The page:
The overall composition doesn’t really appeal to me so I learned that I should go with my first impulse when making a choice.  What It learned though, is that by sticking with the choice it was more of a challenge.  And I learned more about manipulating acrylic paint because that became the focus and not getting the composition right . . . I had no picture in my head to perfect.

I haven’t touched charcoal for years and did very little and I really enjoyed getting my fingers in there . . . it was a great way to warm up.

Charcoal on brown paper: 32 x 43 cms or12.5 x 17 inches. Wendy @ Late Start Studio

Charcoal on brown paper: 32 x 43 cms or 12.5 x 17 inches.
Wendy @ Late Start Studio

I like details, little squiggly details . . . even in charcoal.

Little squiggly details add to the texture. Wendy @ Late Start Studio

Little squiggly details add to the texture.
Wendy @ Late Start Studio

I enjoyed the limitations place on us by the exercise because it allowed a certain freedom to experiment.  Being pushed out of my default way of working also meant I learnt more.

I loved painting BIG with a BIG 2 inch brush and I’d like to have a go at painting BIGGER with a BIGGER brush.

Acrylic 90 x 65 cms or 35.5 x 25.5 inches Wendy @ Late Start Studio

Acrylic 65 x 90 cms or 25.5 x 35.5 inches
Wendy @ Late Start Studio

Tiny pops of colour can make a big difference . . . even of a big painting.

The little scarlet dots made all the difference. Wendy @ Late Start Studio

The little scarlet dots made all the difference.
Wendy @ Late Start Studio

And this morning?  How do I feel this morning about the images?  I can see what needed a little more thought when I sketched out the original image and what could be changed now so using the ‘step away’ assessment more would have been helpful yesterday.  And I still like what I liked yesterday, especially those little scarlet dots.

Goals achieved (have fun and learn something), a great day . . . thanks Gill

 

 

welcome rain

It rained for the first time in what seems like weeks yesterday, and again today.  So what? You might well ask.

New Zealand lamb and dairy products, New Zealand wines, all world-class, all contributing to this small corner of the world’s wealth . . . we began building this country and made a name with primary produce, farmers are known as ‘the backbone of the country’ and we have a clean, green image, although in reality we’re probably no greener than many other places.  Perhaps we’re a little greener though in that our native forests are  predominantly evergreen.

But I digress.  The entire North Island and much of the South is experiencing a drought, a severe drought that has everyone saving water.  There are often water restrictions through the summer however in Wellington the situation is such that there is a ban on all outdoor water use . . . no watering your garden, washing your car or windows, filling the kids paddling pool.  So the rain is very welcome even though it isn’t nearly enough.  This satellite picture, courtesy of NASA shows how parched the land is.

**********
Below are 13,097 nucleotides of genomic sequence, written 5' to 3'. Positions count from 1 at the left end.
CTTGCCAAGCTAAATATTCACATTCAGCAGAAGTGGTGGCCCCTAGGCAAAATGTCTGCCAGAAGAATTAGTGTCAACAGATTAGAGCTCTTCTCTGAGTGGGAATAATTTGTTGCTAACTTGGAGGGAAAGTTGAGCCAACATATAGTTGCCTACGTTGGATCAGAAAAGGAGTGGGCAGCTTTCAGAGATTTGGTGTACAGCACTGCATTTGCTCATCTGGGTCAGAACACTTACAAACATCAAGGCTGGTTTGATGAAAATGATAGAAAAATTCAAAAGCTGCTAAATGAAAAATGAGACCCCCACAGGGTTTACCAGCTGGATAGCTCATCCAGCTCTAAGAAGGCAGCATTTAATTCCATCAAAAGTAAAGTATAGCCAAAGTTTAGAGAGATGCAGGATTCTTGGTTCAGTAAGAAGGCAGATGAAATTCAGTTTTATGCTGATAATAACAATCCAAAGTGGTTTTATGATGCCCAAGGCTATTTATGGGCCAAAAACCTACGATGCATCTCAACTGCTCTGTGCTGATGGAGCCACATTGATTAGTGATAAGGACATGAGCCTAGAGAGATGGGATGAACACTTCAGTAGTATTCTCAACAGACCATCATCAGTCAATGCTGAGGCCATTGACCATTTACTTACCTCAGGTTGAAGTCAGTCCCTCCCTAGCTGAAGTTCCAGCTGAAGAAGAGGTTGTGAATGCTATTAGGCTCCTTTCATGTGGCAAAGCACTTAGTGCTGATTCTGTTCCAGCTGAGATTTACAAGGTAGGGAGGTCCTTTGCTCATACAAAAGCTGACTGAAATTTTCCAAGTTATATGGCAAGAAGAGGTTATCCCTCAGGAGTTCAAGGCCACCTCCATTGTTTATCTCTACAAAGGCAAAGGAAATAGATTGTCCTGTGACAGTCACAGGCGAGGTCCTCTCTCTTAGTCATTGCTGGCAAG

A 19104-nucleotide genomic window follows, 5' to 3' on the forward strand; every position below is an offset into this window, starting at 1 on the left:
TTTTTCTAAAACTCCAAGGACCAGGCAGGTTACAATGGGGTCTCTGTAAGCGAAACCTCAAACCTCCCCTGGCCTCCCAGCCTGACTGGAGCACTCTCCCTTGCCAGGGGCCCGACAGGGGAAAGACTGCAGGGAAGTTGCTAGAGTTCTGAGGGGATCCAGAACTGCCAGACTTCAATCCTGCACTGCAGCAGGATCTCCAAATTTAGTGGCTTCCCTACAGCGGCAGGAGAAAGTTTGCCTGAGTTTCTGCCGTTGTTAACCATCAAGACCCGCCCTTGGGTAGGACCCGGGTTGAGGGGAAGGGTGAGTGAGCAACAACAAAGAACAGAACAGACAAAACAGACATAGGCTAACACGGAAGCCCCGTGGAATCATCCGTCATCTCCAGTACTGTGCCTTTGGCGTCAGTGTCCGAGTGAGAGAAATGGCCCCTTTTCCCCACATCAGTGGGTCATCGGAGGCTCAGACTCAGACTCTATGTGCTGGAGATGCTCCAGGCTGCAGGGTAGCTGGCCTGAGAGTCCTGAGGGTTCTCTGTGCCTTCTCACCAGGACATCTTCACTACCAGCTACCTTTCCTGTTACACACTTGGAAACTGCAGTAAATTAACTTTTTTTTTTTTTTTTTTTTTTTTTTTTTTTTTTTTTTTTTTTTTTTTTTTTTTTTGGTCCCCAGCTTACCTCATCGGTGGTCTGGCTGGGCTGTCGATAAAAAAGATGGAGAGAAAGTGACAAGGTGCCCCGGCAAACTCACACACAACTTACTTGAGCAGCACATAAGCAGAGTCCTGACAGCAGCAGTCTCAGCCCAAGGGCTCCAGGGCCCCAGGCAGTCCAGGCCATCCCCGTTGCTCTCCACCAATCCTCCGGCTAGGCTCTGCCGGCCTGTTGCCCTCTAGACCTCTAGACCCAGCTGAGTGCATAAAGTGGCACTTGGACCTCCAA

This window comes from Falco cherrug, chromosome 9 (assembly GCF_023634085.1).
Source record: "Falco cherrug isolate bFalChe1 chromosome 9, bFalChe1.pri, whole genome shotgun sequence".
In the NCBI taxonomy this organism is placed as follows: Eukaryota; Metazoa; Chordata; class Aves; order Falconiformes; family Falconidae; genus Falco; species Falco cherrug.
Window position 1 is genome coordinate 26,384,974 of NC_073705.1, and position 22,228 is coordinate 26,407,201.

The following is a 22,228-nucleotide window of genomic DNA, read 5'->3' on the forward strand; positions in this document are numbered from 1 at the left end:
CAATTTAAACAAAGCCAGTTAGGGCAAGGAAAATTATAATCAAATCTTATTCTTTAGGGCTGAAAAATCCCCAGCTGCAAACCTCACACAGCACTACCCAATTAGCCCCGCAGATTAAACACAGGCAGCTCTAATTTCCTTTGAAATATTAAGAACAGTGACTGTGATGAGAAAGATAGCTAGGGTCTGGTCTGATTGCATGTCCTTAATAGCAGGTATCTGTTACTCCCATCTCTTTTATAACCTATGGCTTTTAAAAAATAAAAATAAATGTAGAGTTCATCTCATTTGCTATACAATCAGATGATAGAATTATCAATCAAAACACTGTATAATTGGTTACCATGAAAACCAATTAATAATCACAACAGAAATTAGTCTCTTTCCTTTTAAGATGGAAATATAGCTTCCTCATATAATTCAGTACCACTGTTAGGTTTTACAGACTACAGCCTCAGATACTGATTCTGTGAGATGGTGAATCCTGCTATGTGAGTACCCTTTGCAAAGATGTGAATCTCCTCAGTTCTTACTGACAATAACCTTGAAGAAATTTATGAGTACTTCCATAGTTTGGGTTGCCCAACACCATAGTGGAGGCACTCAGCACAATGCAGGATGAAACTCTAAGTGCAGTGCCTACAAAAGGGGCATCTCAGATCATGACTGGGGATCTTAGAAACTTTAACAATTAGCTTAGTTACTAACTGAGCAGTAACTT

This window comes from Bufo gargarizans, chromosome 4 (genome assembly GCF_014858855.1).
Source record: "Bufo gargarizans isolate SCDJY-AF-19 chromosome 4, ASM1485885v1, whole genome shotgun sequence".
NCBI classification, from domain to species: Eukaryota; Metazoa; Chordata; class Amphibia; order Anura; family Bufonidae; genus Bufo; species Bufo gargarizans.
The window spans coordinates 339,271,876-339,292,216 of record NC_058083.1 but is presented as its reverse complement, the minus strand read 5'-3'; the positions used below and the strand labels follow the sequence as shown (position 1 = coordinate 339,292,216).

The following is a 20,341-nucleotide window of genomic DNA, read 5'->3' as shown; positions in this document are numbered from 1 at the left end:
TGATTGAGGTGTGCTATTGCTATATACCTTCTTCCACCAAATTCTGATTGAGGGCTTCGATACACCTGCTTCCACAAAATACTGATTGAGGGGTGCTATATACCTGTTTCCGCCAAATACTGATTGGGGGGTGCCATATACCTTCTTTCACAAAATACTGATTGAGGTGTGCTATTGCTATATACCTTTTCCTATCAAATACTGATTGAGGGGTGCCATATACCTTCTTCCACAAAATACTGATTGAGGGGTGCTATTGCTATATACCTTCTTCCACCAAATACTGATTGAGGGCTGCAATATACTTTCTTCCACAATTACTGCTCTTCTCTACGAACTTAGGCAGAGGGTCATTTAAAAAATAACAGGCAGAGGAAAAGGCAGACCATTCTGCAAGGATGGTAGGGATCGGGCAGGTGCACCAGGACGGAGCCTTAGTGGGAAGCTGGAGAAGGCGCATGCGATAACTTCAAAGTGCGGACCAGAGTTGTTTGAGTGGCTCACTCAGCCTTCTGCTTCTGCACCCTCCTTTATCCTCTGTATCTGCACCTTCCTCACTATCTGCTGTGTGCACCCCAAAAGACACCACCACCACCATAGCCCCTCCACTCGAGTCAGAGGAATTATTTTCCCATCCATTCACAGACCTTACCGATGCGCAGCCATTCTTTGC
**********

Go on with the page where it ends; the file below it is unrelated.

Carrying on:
Satellite images from March 2012 (L) and March 2013 (R) show significant browning across the North Island. Photo / NASA

 Our lives can have their own droughts too.  It may be time, affection, money, but all, hopefully, temporary situations that will be relieved eventually – harsh circumstances are easier to accept when there is an end in sight.

Sometimes I feel as if I don’t have the time to do what I’d like to do and my weekends could be regarded as ‘drought relief’ as I relax with my family, catch up with friends, or work on some creative project.  Recently I have been making some pencil cases out of hand painted canvas.

I borrowed Canvas Remix by Alisa Burke from the library and started to play . . . with a little help. I used canvas fabric, acrylic paints, an old credit card and stencils – there’s still some more to sew up.  I even made a label for my laptop bag.

IMG_1397

Each piece will make 2 pencil cases. I did 2, and the others were done by my granddaughters aged 8 and 4 . . . I defy you to guess who did which ones!

Pencil CasesLaptop bagDrought broken!

wonderful weekends

I’ve had two fantastic weekends and a Blinding Flash of the Obvious – the BFO can wait until tomorrow.

But the weekends . . . I try to squeeze as much creativity into the day-job as I can and because I work mostly with primary school teachers, supporting their practice in the classroom, I sometimes manage more than a bit of creative problem solving.

I worked with a group of children scraping paint onto A 2 sized paper to make some books.  It was pretty slow so I finished them off over the weekend before last.A2 bookletsI am learning bookletWhile the students will be writing about the skills they are developing in class, mine will be about learning to play again!

I’ve been making these booklets in various sizes in the classroom for years and just in case you want to make one too, here’s an explanation of how to do it that I found for you on You Tube.  They can be made from any size sheet of paper – the booklet ends up 1/8 the size of the page.  I usually glue the pages after I have finished all the folding and cutting.

The painting was so much fun that I decided I would make some more the next time my grand-daughters came to stay – and that was last weekend.  So there we were, a old painting drop sheet on the floor, jars and tubes of cheap acrylic, old credit cards, brushes, corks carved into stamps and some sponges.Nonsense DreamlandBy the end of the weekend, the whole family had had a play, the dining table was covered in supplies and everyone is feeling very satisfied with two watching Milo and Otis. 

The dining table is still covered with bits and pieces . . . one of the few joys of not living there during the week is that I get to walk away and leave it all behind waiting for next weekend’s playtime. And as if having family to stay wasn’t joy enough I had mail! 

Quinn McDonald was celebrating reaching 1500 posts (I’m up to 55) and sent out these wonderful journals . . . where will I send it on to?  Any takers?  I’ve not got supplies here at my little mid-week abode so next weekend . . . there is much smiling going on here!